Thursday, June 10, 2010

Lewis Carroll and the Antipodes

As Alice falls down the rabbit hole she wonders where she might end up, she thinks she might end up in the "Antipathies". This is a reference to Australia and New Zealand, which were considered to be the Antipodes (meaning "the opposite foot") to Great Britain. Alice's musings might seem like a passing remark, but Lewis Carroll may have had a more serious reason for including it.

Alice's observation does not occur in the manuscript version of "Alice's Adventures underGround" but was added to the final edition. The reason may have been this; in December of 1864 Charles Dodgson records some surprising news in his diary: "Then I called on Uncle Skeffington who told me of Frank and Percy's extraordinary plan of going to Australia."

Frank and Percy Dodgson were Lewis Carroll's first cousins, who had evidently decided to try and make their fortunes in the colonies. Lewis Carroll's diary entry suggests that this was an unexpected and perhaps ill-advised venture. The fact that Carroll refers to this part of the world as "The Antipathies" indicates that perhaps the wider family were not entirely happy with this plan. It seems that Frank Dodgson was the more adventurous of the two, and Percy may have emigrated for health reasons.

The Dodgson cousins emigrated to Australia sometime after this diary entry; they initially worked on a property in Aramac, a remote pastoral region in central western Queensland. It seems likely that they were some of the pioneer settlers of this area; the region was explored in 1859 by William Landsborough and a number of cattle and sheep stations were established in the mid-1860s. Frank and Percy Dodgson apparently lived in this area for sometime; the region was quite prosperous throughout the 1870s, but the combined trials of drought and falling wool prices saw a downturn in fortunes for the area during the 1880s. It seems that this may have caused the cousins to give up farming in central Queensland because around 1882 they move south to Stanthorpe, an inland country town on the New South Wales/Queensland border.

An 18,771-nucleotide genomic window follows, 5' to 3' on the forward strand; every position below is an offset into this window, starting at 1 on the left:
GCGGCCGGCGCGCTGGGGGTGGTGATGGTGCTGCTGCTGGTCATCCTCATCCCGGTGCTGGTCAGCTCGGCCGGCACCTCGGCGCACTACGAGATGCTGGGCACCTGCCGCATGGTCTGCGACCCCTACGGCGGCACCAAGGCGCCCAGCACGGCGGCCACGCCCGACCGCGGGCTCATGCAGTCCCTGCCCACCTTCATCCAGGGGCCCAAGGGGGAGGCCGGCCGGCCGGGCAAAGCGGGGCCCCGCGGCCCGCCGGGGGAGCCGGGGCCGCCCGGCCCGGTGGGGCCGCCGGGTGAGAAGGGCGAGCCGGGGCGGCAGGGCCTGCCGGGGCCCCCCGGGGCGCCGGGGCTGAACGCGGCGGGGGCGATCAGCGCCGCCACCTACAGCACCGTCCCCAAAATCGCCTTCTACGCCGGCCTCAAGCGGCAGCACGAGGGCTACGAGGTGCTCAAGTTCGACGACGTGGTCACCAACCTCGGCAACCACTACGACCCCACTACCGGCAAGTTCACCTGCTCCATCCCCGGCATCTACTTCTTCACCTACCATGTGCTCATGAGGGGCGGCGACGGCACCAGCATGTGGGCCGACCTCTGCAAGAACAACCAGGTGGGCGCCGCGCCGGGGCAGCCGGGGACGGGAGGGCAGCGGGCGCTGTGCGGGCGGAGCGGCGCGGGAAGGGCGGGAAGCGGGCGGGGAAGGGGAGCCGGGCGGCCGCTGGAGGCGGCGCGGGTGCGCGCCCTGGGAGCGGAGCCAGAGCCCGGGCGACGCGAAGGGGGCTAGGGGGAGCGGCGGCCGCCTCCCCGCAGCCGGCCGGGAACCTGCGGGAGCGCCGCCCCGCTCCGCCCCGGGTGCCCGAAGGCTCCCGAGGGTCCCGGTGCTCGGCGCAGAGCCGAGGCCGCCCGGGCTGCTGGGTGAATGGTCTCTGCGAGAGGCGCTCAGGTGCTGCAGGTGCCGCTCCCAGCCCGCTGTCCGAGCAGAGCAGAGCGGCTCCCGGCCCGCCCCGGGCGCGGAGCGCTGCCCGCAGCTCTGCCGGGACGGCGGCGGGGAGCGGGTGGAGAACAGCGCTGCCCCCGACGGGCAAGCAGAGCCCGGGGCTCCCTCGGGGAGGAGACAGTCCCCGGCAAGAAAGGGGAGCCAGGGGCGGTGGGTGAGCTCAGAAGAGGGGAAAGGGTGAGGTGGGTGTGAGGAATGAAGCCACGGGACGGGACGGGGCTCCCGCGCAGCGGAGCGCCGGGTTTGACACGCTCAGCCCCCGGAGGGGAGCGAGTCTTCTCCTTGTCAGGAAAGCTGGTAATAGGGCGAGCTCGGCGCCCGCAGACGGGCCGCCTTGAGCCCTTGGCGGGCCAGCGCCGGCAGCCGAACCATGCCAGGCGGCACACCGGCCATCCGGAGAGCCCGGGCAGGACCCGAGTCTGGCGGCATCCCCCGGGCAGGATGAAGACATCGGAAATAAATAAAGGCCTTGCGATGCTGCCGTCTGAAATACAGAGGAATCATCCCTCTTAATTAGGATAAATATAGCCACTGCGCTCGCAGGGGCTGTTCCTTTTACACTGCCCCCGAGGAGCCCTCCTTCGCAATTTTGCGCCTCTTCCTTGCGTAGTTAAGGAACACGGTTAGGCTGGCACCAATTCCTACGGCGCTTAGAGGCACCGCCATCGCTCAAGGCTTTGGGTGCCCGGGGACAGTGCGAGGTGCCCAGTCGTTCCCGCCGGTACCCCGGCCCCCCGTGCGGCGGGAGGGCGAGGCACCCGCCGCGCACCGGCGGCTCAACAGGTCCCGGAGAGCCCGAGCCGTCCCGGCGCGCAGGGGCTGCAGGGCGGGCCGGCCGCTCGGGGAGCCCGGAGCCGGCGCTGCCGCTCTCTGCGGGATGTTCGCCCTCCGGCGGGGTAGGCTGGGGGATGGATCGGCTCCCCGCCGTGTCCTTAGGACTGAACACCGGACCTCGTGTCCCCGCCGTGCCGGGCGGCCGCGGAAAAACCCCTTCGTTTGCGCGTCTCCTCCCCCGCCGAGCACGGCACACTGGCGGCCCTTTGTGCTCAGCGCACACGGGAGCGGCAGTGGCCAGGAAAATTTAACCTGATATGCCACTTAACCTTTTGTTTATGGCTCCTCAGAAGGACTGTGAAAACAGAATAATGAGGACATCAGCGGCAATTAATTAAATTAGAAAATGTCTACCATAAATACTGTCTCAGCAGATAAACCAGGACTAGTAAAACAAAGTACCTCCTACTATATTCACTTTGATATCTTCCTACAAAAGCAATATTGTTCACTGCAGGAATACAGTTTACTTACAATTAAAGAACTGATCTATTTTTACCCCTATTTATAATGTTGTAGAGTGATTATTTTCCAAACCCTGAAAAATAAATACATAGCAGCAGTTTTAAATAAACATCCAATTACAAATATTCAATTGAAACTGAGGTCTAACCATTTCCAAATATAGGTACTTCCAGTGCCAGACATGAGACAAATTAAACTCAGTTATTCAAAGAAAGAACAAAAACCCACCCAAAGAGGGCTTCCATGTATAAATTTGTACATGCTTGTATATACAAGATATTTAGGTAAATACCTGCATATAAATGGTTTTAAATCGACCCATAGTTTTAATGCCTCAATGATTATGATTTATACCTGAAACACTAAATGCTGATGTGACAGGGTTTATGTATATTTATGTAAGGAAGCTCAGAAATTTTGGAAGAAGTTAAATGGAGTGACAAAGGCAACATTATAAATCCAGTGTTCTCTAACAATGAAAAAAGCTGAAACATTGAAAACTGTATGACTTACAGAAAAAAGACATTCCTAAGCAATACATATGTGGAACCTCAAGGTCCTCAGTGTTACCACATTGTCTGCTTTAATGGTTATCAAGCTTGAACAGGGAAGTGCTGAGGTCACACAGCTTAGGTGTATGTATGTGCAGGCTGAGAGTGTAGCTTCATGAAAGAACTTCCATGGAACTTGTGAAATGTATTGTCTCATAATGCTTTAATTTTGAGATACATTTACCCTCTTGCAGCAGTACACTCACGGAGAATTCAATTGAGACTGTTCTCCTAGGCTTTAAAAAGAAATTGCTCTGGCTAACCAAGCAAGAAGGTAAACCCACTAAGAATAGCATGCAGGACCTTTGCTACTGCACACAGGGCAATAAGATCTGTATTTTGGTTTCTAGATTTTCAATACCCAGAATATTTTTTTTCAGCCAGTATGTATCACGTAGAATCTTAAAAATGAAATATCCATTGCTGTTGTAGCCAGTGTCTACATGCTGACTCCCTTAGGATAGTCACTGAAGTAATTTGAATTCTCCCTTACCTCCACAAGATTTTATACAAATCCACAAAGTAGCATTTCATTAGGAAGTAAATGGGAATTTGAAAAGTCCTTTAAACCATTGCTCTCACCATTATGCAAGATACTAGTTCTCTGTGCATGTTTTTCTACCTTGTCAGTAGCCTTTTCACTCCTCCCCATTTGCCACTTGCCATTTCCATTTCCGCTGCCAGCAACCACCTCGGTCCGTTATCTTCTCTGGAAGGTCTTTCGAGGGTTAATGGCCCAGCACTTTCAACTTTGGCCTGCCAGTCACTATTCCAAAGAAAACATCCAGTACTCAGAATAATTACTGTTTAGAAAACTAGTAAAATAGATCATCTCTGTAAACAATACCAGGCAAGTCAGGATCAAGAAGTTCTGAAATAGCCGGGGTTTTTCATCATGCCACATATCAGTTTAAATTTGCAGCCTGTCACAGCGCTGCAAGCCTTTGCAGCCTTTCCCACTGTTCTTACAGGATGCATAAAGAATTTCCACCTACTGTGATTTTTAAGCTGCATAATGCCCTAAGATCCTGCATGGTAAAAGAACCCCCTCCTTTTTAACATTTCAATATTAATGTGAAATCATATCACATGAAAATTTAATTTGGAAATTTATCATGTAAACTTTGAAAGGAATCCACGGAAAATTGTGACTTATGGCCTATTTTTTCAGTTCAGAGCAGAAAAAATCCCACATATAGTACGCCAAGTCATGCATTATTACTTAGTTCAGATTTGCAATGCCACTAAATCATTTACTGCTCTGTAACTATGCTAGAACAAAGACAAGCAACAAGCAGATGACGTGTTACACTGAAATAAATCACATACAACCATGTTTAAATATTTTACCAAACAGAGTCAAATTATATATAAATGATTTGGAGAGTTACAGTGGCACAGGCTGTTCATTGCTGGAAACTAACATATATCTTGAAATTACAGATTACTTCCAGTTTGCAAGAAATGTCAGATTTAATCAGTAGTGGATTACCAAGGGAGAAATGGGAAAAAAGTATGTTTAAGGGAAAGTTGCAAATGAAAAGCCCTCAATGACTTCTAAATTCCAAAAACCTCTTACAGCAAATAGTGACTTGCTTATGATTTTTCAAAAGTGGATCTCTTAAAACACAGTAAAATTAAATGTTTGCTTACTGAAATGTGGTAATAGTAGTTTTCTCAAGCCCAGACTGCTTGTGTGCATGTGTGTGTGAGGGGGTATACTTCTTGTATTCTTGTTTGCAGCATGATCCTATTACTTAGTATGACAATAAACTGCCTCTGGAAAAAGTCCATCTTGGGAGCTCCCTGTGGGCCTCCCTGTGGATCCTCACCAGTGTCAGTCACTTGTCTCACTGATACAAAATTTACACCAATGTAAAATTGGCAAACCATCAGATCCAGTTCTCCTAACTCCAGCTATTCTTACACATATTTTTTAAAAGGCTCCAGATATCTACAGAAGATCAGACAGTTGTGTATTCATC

While in Stanthorpe Frank Dodgson married Willimina Ellen King and raised a family; however Percy's fortunes were not so good, it seems his health was not improved by the harsh Australian outback conditions , and his death was recorded on 10th September 1886. He does not appear to have married or had any descendants. Percy Dodgson was buried in Stanthorpe Cemetery. A year later a son was born to Frank Dodgson on 15th June 1887- Percy Hume Dodgson; three daughters followed, Maud, Lucy and finally Frances Charlotte in 1891. Frank Dodgson's family lived in Stanthorpe for around ten year; he owned the local newspaper "The Stannum Miner and Border Post", which he bought from the previous owner, Herbert Farley, in 1885. This was not a fortunate venture either, Frank Dodgson and the newspaper were effected by the economic depression of the late 1880s. He eventually sold the newspaper to the editor, James Scully in 1894.

Around this time Frank Dodgson moved from Queensland to Melbourne so that his four children could be educated. Young Percy attended Scottch College, Melbourne and the three girls, Maud, Lucy and Frances went to Methodist Ladies' College. Maud Dodgson went on to become one of the first lady doctors from Melbourne University and Lucy became a physiotherapist; Percy was a Permanent Army officer and was a major by the time he died. Percy had two sons, Richard and James, and there are thought to be descendants bearing the name Dodgson living in Queensland.

The bulk of this article appeared in "The Lobster's Voice" Volume 3 Issue 2 in 2000, a newsletter produced by myself for the Lewis Carroll Society of Australia. Much of the information in the article was supplied by Mrs Margaret Rogers, great granddaughter of Frank Dodgson. Ms Jean Harlsett of the Stanthorpe Historical Society also supplied information about Stanthorpe.

Information about Aramac can be found at

Saturday, June 5, 2010

Welcome to The Raven's Writing Desk

This is a new blog dedicated to discussions and posts about Charles Lutwidge Dodgson, also known as Lewis Carroll.